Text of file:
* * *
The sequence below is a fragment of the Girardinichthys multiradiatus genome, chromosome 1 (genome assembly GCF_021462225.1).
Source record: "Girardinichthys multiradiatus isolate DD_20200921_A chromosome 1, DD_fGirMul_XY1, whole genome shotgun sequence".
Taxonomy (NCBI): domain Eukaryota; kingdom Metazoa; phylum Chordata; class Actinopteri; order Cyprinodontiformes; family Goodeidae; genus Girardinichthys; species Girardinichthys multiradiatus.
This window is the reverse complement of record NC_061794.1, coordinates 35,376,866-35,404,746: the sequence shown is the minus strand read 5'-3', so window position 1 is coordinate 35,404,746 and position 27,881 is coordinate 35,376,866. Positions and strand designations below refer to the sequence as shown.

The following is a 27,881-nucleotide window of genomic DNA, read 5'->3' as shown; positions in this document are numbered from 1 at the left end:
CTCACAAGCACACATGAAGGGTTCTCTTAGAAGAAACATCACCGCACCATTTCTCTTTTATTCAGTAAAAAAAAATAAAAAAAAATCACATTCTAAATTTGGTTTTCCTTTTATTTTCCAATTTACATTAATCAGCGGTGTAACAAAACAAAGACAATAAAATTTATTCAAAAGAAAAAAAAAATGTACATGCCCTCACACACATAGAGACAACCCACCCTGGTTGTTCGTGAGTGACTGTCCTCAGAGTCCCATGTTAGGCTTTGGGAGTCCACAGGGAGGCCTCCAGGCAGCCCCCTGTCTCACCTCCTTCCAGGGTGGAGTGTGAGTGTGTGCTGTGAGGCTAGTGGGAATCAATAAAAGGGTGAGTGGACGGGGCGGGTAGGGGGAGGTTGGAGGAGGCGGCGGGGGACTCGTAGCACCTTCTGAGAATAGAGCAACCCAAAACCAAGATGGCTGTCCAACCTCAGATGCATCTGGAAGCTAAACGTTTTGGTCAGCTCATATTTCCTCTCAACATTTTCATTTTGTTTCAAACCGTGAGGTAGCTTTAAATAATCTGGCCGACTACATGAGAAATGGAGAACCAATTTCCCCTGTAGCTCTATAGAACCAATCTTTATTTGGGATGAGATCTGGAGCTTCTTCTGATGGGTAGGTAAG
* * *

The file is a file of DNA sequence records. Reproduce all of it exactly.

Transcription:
The sequence below is a fragment of the Girardinichthys multiradiatus genome, chromosome 1 (genome assembly GCF_021462225.1).
Source record: "Girardinichthys multiradiatus isolate DD_20200921_A chromosome 1, DD_fGirMul_XY1, whole genome shotgun sequence".
Taxonomy (NCBI): domain Eukaryota; kingdom Metazoa; phylum Chordata; class Actinopteri; order Cyprinodontiformes; family Goodeidae; genus Girardinichthys; species Girardinichthys multiradiatus.
This window is the reverse complement of record NC_061794.1, coordinates 35,376,866-35,404,746: the sequence shown is the minus strand read 5'-3', so window position 1 is coordinate 35,404,746 and position 27,881 is coordinate 35,376,866. Positions and strand designations below refer to the sequence as shown.

The following is a 27,881-nucleotide window of genomic DNA, read 5'->3' as shown; positions in this document are numbered from 1 at the left end:
CTCACAAGCACACATGAAGGGTTCTCTTAGAAGAAACATCACCGCACCATTTCTCTTTTATTCAGTAAAAAAAAATAAAAAAAAATCACATTCTAAATTTGGTTTTCCTTTTATTTTCCAATTTACATTAATCAGCGGTGTAACAAAACAAAGACAATAAAATTTATTCAAAAGAAAAAAAAAATGTACATGCCCTCACACACATAGAGACAACCCACCCTGGTTGTTCGTGAGTGACTGTCCTCAGAGTCCCATGTTAGGCTTTGGGAGTCCACAGGGAGGCCTCCAGGCAGCCCCCTGTCTCACCTCCTTCCAGGGTGGAGTGTGAGTGTGTGCTGTGAGGCTAGTGGGAATCAATAAAAGGGTGAGTGGACGGGGCGGGTAGGGGGAGGTTGGAGGAGGCGGCGGGGGACTCGTAGCACCTTCTGAGAATAGAGCAACCCAAAACCAAGATGGCTGTCCAACCTCAGATGCATCTGGAAGCTAAACGTTTTGGTCAGCTCATATTTCCTCTCAACATTTTCATTTTGTTTCAAACCGTGAGGTAGCTTTAAATAATCTGGCCGACTACATGAGAAATGGAGAACCAATTTCCCCTGTAGCTCTATAGAACCAATCTTTATTTGGGATGAGATCTGGAGCTTCTTCTGATGGGTAGGTAAG